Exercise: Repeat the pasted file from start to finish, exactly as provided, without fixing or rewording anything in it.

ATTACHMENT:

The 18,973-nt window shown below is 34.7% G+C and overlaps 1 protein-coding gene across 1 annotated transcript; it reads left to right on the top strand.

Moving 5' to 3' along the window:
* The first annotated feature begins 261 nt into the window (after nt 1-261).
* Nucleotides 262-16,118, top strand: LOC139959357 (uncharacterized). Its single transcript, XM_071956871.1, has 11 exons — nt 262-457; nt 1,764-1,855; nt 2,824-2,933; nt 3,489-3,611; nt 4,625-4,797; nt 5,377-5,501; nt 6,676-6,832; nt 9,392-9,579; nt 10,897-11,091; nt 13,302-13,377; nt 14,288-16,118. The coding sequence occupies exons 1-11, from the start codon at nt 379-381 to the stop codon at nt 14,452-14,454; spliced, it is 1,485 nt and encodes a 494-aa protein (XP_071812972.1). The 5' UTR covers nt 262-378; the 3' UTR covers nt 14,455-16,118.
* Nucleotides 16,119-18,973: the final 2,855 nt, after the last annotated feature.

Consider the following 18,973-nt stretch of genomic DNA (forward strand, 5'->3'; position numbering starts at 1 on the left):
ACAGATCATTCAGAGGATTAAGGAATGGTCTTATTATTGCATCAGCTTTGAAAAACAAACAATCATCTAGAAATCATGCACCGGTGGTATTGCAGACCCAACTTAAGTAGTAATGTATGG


The 18,973-nt window shown below is 34.7% G+C and overlaps 1 protein-coding gene across 1 annotated transcript; it reads left to right on the top strand.

Moving 5' to 3' along the window:
* The first annotated feature begins 261 nt into the window (after nt 1-261).
* Nucleotides 262-16,118, top strand: LOC139959357 (uncharacterized). Its single transcript, XM_071956871.1, has 11 exons — nt 262-457; nt 1,764-1,855; nt 2,824-2,933; nt 3,489-3,611; nt 4,625-4,797; nt 5,377-5,501; nt 6,676-6,832; nt 9,392-9,579; nt 10,897-11,091; nt 13,302-13,377; nt 14,288-16,118. The coding sequence occupies exons 1-11, from the start codon at nt 379-381 to the stop codon at nt 14,452-14,454; spliced, it is 1,485 nt and encodes a 494-aa protein (XP_071812972.1). The 5' UTR covers nt 262-378; the 3' UTR covers nt 14,455-16,118.
* Nucleotides 16,119-18,973: the final 2,855 nt, after the last annotated feature.

Consider the following 18,973-nt stretch of genomic DNA (forward strand, 5'->3'; position numbering starts at 1 on the left):
ACAGATCATTCAGAGGATTAAGGAATGGTCTTATTATTGCATCAGCTTTGAAAAACAAACAATCATCTAGAAATCATGCACCGGTGGTATTGCAGACCCAACTTAAGTAGTAATGTATGG